Recently, I have been introduced to graduate mathematics, and I am doing graduate courses, in these courses we have homework and the problems tend to be challenging.

In comparison to undergraduate mathematics I find that for a reasonable amount of problems I usually think a little bit on them, say $10$ minutes, and if I don't reach any conclusion I go see references to see maybe propositions or theorems or other similar exercises that may help me solve the homework. (I don't search for the actual resolutions)

My question is : Is going for references a bad strategy to solve problems, pedagogically, or should I happily continue with this practice?

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    $\begingroup$ Depends how confident you feel with the course material required to solve the exercises. At the start of graduate studies that's usually limited. 10 minutes of thinking about homework is nothing. Learn patience. Go for a walk. Personally I prefer to find all solutions myself rather than seeing them from others. $\endgroup$
    – Kurt G.
    Feb 5 at 20:43
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    $\begingroup$ My opinion is that if these are exercises from a textbook, then looking back in earlier sections of the textbook, even right away, is fine (since part of the process is becoming familiar with the topics), but looking in OTHER references/books should wait for much longer than 10 minutes, maybe not until your 2nd or 3rd sit-down attempt at the exercise (going on to other exercises when you can't solve one, and coming back to the one you couldn't solve at a later time, such as the next day). $\endgroup$ Feb 5 at 20:44

1 Answer 1


The answer will of course depend on the kind of problems being assigned, but this is not the worst strategy - especially if you solve many problems in this way. However, here are some suggestions for adapting it.

First, you should not need to consult references for routine exercises.

This is deliberately vague - it is not always clear what a "routine" exercise is. So interpret it yourself.

But the point of routine exercises is to get to the point where you've internalized the method so that you can build on it to solve more complicated problems. If you haven't internalized the method - if you need to follow along with an example every time you encounter a problem of this type - then you will have difficulty later when you're solving a more complicated problem where this one is just a single step.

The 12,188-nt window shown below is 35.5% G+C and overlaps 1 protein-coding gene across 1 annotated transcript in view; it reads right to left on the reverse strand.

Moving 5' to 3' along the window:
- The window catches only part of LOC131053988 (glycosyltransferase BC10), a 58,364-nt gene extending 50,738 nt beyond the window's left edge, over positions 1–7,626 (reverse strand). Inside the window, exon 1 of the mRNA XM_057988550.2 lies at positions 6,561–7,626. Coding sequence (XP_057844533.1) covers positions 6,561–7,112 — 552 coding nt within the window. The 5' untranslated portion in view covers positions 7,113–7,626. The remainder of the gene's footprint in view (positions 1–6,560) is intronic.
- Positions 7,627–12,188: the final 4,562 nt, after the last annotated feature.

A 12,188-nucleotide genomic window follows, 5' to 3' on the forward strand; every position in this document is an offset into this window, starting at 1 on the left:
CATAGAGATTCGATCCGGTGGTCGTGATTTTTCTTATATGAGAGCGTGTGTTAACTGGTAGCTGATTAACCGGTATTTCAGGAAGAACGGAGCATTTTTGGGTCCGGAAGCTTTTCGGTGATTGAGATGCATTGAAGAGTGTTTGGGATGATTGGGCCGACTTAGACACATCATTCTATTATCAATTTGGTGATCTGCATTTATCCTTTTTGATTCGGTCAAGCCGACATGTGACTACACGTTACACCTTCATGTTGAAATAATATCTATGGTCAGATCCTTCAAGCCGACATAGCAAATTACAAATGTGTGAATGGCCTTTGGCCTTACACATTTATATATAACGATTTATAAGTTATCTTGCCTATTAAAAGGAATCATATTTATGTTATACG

Of course if you cannot solve a problem, you should review until you can, rather than stare blankly at it. But the goal here is to be able to solve the problem without review.

For trickier exercises, read references first (in addition to what you're doing).

I am imagining here a serious graduate-level book which presents some new techniques, some examples of using them, and then some hard problems: such as Alon and Spencer's Probabilistic Method, for instance. Even with the book right in front of you, it will not be obvious how to solve a problem - but finding a similar example or a relevant-seeming theorem is often a big hint.

What I suggest is going through the preceding material carefully before you begin working on the problems. The goal is not to memorize every theorem and every example so you never need to look at them again. However, the goal is to become familiar with the theorems and examples.

When you get to a tricky exercise that you cannot do right away, your thoughts will - ideally - not be "let me look through the references to see if I find something similar", but rather "this looks like the example with the smeerps somewhere in the applications of the Hyperbolic Fibonacci Theorem, let me look at that again".

  • Why is this what you want? Because that's how you'll use this knowledge in the future. Years later, the advantage of having studied this graduate course will be that when you encounter a similar example, you'll think "Oh, I bet we can apply the Hyperbolic Fibonacci Theorem here" and have a good idea of what to try - or where to look if you're stuck.
  • Why read first? Because otherwise, you'll get a disjointed view of the topic skewed towards the exercises you happened to do. Usually, one cannot write (or solve) enough exercises to cover everything uniformly. Think of the exercises as a test to see if you read carefully enough: if one of them looks completely unfamiliar when you get to it, perhaps you didn't absorb the relevant material after all.

Avoid consulting outside references until much later.

This doesn't mean "never do it". But looking at other sources may confuse you in a number of ways:

  • Maybe, despite your best efforts, you find something that trivializes the problem;
  • Maybe the other source presents material differently and you'll end up with a mixed and incorrect understanding;
  • Maybe the exercise meant to guide you towards coming up with an idea yourself, so that you internalize it better.

Before you get to this point, you should work for considerably more than 10 minutes, employing advanced techniques such as "put the problem down and do something else for a bit first" and "skip ahead and come back to this one later".


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